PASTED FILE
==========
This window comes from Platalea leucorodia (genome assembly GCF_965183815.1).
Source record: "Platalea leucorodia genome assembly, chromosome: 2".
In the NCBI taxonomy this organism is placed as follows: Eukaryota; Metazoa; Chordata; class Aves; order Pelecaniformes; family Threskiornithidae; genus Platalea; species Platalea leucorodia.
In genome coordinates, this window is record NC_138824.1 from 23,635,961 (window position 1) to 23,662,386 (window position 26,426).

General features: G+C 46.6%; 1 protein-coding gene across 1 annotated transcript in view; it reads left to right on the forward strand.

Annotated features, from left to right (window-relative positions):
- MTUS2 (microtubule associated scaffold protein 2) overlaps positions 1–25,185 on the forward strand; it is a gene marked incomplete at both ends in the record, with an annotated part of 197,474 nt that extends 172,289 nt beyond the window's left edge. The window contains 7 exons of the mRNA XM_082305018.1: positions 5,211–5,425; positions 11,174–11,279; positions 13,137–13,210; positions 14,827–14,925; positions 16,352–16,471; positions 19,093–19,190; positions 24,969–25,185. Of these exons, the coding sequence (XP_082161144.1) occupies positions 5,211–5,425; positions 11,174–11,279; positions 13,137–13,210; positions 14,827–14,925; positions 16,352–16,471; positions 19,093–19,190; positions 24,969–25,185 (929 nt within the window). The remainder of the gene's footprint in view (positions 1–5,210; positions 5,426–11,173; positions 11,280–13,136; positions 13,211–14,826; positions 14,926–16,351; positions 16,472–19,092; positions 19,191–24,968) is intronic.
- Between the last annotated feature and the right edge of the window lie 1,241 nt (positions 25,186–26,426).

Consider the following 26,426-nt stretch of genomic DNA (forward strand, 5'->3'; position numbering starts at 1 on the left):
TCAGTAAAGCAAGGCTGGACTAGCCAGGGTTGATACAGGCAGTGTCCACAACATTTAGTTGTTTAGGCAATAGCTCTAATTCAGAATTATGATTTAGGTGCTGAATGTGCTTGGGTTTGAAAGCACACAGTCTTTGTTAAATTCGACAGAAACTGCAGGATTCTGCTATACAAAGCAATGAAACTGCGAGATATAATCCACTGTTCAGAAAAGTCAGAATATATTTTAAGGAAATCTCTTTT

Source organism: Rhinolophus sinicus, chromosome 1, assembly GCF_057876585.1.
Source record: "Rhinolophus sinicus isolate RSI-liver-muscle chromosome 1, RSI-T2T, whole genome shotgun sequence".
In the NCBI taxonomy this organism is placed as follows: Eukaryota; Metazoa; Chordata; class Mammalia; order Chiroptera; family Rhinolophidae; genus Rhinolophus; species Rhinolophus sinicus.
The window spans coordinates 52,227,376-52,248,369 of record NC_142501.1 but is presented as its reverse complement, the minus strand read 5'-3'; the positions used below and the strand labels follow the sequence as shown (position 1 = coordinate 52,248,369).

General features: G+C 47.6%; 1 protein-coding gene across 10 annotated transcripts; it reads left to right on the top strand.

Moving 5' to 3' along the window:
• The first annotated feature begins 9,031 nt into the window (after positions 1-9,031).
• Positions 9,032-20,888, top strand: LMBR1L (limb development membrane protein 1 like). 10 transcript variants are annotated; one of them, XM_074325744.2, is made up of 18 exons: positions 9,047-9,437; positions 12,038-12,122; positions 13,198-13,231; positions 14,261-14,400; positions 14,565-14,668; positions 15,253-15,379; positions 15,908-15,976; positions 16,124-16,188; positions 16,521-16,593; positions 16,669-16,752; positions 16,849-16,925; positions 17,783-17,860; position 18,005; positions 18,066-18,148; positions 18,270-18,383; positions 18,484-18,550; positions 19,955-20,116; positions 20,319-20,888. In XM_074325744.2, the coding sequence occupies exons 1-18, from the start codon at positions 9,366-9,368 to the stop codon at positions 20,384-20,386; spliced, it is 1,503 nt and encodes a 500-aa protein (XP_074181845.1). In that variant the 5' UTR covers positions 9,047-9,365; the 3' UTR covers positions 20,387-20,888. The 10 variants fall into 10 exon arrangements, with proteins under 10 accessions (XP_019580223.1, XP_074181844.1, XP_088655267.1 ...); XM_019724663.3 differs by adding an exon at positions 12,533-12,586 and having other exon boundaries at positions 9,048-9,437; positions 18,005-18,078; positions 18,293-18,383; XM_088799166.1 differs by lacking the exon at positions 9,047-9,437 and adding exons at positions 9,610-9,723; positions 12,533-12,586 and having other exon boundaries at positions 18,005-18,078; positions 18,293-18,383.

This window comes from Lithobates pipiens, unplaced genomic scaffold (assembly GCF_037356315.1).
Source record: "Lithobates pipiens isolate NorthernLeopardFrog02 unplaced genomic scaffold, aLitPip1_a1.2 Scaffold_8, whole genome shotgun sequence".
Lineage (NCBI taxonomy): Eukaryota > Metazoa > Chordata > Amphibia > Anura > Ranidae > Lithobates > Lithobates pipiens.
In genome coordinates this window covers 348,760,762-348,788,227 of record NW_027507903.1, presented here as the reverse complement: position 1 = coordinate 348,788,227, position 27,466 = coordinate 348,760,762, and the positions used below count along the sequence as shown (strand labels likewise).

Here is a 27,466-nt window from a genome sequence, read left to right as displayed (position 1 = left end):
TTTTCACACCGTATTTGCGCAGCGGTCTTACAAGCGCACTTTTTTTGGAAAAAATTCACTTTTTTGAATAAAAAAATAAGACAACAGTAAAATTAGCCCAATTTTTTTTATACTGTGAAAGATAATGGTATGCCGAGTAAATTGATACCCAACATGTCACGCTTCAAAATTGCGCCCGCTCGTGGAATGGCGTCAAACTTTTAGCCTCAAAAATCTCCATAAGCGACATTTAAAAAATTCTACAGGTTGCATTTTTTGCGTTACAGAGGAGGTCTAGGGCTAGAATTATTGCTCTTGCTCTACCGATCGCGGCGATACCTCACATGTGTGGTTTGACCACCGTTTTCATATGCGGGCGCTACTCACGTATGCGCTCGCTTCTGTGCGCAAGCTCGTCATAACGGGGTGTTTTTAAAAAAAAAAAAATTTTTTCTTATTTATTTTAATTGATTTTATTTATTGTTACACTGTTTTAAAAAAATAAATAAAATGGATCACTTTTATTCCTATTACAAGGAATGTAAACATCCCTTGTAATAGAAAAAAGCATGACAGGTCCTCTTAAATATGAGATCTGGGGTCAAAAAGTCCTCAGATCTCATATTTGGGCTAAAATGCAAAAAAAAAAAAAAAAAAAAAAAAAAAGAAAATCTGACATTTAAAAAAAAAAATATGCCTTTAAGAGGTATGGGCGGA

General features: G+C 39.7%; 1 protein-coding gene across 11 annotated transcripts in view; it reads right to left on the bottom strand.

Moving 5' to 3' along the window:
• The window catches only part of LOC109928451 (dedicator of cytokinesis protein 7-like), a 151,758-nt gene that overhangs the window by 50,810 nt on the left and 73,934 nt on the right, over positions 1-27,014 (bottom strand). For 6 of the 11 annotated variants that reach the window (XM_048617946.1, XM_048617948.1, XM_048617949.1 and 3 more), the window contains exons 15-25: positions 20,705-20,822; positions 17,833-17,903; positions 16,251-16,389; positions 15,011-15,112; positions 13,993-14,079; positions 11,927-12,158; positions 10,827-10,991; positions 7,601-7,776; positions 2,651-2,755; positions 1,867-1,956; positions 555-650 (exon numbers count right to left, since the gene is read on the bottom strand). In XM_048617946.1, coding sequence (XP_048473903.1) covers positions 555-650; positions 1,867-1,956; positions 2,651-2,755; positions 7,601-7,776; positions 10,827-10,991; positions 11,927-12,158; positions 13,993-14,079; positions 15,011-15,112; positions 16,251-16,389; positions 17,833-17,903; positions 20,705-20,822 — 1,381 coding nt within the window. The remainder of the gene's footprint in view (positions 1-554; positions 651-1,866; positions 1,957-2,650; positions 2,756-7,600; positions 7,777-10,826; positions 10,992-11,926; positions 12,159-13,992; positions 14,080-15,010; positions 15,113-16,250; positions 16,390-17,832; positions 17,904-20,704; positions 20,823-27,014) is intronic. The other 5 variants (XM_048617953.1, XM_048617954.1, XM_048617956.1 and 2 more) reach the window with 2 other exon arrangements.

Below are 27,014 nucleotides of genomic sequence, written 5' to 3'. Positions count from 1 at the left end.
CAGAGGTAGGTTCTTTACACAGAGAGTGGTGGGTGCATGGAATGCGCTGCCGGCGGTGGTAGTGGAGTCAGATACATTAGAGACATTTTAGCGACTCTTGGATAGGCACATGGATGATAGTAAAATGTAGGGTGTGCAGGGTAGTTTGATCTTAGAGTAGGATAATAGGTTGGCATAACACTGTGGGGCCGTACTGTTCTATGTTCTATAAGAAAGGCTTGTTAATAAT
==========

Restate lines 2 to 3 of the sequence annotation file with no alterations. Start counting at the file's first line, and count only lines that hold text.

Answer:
Source record: "Platalea leucorodia genome assembly, chromosome: 2".
In the NCBI taxonomy this organism is placed as follows: Eukaryota; Metazoa; Chordata; class Aves; order Pelecaniformes; family Threskiornithidae; genus Platalea; species Platalea leucorodia.